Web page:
What to Do If Sued for Negligent Hiring - Free Enterprise

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What to Do If Sued for Negligent Hiring

Getting sued is always a pain -- there is really no other way to put it. Even if you have done nothing wrong, you'll need to respond to filings on deadline and submit to questions and spend your time on a complaint. Negligence in hiring suits are no different in this regard.

But they are a little harder than some other claims insofar as you're being blamed for systems you may not have put in place, or which you do not now oversee personally, rather than a negligent action you took. Regardless, if you are responsible for hiring, you should acquaint yourself with the concept of negligence in hiring.

Timber, a Short Story

A trucker in Arkansas who drove for a timber company cost them $7 million in 2011 after he killed someone. The family named the timber company in the wrongful death suit, saying their negligent hiring caused the accident, and the jury agreed. The family was granted relief.

What convinced the jury was evidence that the trucker's driving record was bad and should have set off alarm bells. But he was hired, meaning the company either did not care or did not have a sufficiently rigorous screening process. Either way, it paid for the mistake.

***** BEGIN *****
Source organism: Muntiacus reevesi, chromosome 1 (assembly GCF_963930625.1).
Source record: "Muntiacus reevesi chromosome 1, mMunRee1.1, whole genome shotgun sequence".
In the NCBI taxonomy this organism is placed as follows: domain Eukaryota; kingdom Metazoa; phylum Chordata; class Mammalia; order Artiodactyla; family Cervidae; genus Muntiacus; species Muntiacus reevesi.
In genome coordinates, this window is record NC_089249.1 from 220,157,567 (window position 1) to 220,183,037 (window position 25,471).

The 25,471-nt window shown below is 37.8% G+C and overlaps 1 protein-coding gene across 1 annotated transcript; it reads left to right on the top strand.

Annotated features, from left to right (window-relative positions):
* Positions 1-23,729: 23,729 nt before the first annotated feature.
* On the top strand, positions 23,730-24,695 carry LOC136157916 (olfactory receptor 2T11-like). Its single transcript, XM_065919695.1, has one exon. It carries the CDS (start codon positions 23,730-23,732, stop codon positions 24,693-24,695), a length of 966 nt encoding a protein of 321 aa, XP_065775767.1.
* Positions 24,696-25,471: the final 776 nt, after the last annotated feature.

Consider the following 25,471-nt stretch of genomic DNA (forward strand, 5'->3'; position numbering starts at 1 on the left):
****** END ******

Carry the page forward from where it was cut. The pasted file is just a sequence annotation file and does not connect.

First Steps When Sued

If you find yourself in a similar position, facing a negligent hiring lawsuit, the first thing you should do is get organized. Review the complaint and your internal hiring process, your records of what happened, but don't blow up at employees or even reveal there is a problem. And do not panic.

Before you meet with a lawyer you should have an idea of internal structure -- what should happen, what you thought happened, and what is claimed to have happened. You'll need to be able to explain all of this to counsel, briefly.

Consult With Counsel

It's sometimes hard to do, but it is best to just get organized and keep cool when faced with a lawsuit. Although there are serious consequences, it's just another administrative process that can only be resolved by handling it, ideally with some panache.

Now meet with a lawyer. Let counsel lead and do the heavy lifting but be prepared to assist. Together, you'll get through this, one step at a time.

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